Negative effects jump after bloodstream pressure drugs go generic

By AMERICAN HEART ASSOCIATION NEWS

Side effects quickly rose among users of three common bloodstream pressure drugs 30 days after generic versions grew to become obtainable in Canada, new research shows.

The findings, printed Tuesday in Circulation: Cardiovascular Quality and Outcomes, suggest generic versions from the drugs might not be exactly equal to their brand-name counterparts. But more scientific studies are needed, researchers stated.

“Because most users of the brand-name drug are switched to generic versions within 2 or 3 years after it might be available, the observed rise in adverse occasions could reflect a severe reaction to equivalent, although not identical, generic drugs for recently switched patients,” stated study author Paul Poirier, M.D., Ph.D., a professor of pharmacy at Laval College in Quebec City.

Variations in the potency of the drugs can lead to negative effects, such as dizziness, diarrhea, headache and coughing, or insufficient effectiveness that can result in an urgent situation room visit or hospitalization.

Researchers compared hospital visits and er consultations of 136,177 patients who required losartan (Cozaar), valsartan (Diovan) and candesartan (Atacand) pre and post the generic versions grew to become available. The high bloodstream pressure drugs will also be accustomed to treat heart failure.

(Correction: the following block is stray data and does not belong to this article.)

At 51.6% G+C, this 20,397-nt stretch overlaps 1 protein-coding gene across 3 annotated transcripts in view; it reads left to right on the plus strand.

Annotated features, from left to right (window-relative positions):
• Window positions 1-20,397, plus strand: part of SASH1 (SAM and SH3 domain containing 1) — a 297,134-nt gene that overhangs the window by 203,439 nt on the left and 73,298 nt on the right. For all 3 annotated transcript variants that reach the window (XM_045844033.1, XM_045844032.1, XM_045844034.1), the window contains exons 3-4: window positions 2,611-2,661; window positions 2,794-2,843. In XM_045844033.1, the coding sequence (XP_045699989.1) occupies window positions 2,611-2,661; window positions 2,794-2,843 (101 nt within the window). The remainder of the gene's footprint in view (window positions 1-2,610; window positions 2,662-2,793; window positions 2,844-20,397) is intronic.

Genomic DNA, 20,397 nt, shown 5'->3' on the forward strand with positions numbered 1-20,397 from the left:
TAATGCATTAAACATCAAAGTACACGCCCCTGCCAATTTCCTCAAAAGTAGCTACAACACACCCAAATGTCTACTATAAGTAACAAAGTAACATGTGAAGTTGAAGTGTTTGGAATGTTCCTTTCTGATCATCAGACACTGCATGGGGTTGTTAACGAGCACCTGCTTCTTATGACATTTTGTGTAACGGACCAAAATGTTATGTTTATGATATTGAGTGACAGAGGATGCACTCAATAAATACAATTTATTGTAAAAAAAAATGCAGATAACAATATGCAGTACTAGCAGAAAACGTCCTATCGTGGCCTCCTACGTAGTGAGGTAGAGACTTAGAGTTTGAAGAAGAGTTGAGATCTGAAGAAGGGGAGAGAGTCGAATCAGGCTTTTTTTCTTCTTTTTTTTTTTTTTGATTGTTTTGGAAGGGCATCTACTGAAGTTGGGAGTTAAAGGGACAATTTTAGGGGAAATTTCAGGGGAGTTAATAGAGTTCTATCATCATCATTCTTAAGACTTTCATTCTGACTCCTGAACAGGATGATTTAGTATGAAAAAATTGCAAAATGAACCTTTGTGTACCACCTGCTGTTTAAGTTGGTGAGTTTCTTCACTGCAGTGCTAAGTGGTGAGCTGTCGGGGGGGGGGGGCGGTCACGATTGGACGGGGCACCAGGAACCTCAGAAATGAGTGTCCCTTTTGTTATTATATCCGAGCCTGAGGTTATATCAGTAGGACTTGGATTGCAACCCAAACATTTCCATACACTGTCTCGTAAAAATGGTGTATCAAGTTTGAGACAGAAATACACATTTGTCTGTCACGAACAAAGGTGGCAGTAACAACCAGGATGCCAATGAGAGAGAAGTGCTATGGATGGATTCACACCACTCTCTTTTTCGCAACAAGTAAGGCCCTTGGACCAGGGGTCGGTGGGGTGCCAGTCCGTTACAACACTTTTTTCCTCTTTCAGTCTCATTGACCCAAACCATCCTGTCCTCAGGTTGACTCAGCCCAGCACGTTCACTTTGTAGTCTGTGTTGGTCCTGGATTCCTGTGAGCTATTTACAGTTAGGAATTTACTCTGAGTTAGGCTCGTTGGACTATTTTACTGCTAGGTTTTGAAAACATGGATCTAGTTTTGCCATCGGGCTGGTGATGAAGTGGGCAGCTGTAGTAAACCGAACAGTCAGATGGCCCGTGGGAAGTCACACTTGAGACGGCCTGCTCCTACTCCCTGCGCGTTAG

Before generic versions were commercialized, about 10 % of patients experienced negative effects. After generics grew to become available, negative effects rose 8 percent for losartan, 11.7 % for valsartan and 14 % for candesartan. The rates for losartan continued to be consistently greater throughout the twelve months researchers examined.

“The results should be construed very carefully because studies such as this assessing adverse occasions more than a fixed period of time, coupled with variations between patients, make drawing firm conclusions difficult,” Poirer stated. “Also, since the findings were according to medical claims data, there might be inaccuracies.”

Following the first month, the main difference between brands and generics narrowed, however, many variations persisted — mainly cardiovascular problems, he stated.

“Although generic medicine is generally regarded as equivalent, patients as well as their physicians must be aware that they’re going to not have access to the identical effect his or her brand-name counterparts, especially throughout the first month as patients transition towards the new medicine,” Poirier stated.

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